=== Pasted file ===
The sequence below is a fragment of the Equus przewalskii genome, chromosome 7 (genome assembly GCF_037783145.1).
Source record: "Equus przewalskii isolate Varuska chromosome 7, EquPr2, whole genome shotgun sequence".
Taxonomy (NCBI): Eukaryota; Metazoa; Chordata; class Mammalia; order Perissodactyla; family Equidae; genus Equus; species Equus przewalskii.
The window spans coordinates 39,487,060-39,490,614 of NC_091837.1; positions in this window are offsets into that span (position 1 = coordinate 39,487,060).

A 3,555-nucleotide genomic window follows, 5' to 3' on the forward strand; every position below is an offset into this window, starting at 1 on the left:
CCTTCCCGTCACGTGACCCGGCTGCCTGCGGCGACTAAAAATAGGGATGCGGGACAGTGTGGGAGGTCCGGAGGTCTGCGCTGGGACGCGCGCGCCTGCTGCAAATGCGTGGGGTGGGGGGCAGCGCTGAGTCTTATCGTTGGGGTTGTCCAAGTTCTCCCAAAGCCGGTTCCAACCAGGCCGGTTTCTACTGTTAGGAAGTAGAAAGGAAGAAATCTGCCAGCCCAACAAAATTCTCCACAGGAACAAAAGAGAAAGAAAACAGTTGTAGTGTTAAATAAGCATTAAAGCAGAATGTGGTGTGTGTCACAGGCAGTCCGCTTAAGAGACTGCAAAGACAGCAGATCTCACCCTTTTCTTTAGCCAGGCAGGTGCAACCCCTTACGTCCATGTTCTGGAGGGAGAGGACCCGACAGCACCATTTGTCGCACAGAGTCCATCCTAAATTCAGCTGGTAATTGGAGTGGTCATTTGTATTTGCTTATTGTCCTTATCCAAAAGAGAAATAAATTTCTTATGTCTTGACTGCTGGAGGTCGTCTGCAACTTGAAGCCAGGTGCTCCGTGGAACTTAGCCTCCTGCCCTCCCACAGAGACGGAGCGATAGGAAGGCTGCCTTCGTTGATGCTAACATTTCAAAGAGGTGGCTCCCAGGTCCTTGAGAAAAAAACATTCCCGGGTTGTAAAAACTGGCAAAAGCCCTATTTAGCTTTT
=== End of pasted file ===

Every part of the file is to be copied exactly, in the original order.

The sequence below is a fragment of the Equus przewalskii genome, chromosome 7 (genome assembly GCF_037783145.1).
Source record: "Equus przewalskii isolate Varuska chromosome 7, EquPr2, whole genome shotgun sequence".
Taxonomy (NCBI): Eukaryota; Metazoa; Chordata; class Mammalia; order Perissodactyla; family Equidae; genus Equus; species Equus przewalskii.
The window spans coordinates 39,487,060-39,490,614 of NC_091837.1; positions in this window are offsets into that span (position 1 = coordinate 39,487,060).

A 3,555-nucleotide genomic window follows, 5' to 3' on the forward strand; every position below is an offset into this window, starting at 1 on the left:
CCTTCCCGTCACGTGACCCGGCTGCCTGCGGCGACTAAAAATAGGGATGCGGGACAGTGTGGGAGGTCCGGAGGTCTGCGCTGGGACGCGCGCGCCTGCTGCAAATGCGTGGGGTGGGGGGCAGCGCTGAGTCTTATCGTTGGGGTTGTCCAAGTTCTCCCAAAGCCGGTTCCAACCAGGCCGGTTTCTACTGTTAGGAAGTAGAAAGGAAGAAATCTGCCAGCCCAACAAAATTCTCCACAGGAACAAAAGAGAAAGAAAACAGTTGTAGTGTTAAATAAGCATTAAAGCAGAATGTGGTGTGTGTCACAGGCAGTCCGCTTAAGAGACTGCAAAGACAGCAGATCTCACCCTTTTCTTTAGCCAGGCAGGTGCAACCCCTTACGTCCATGTTCTGGAGGGAGAGGACCCGACAGCACCATTTGTCGCACAGAGTCCATCCTAAATTCAGCTGGTAATTGGAGTGGTCATTTGTATTTGCTTATTGTCCTTATCCAAAAGAGAAATAAATTTCTTATGTCTTGACTGCTGGAGGTCGTCTGCAACTTGAAGCCAGGTGCTCCGTGGAACTTAGCCTCCTGCCCTCCCACAGAGACGGAGCGATAGGAAGGCTGCCTTCGTTGATGCTAACATTTCAAAGAGGTGGCTCCCAGGTCCTTGAGAAAAAAACATTCCCGGGTTGTAAAAACTGGCAAAAGCCCTATTTAGCTTTT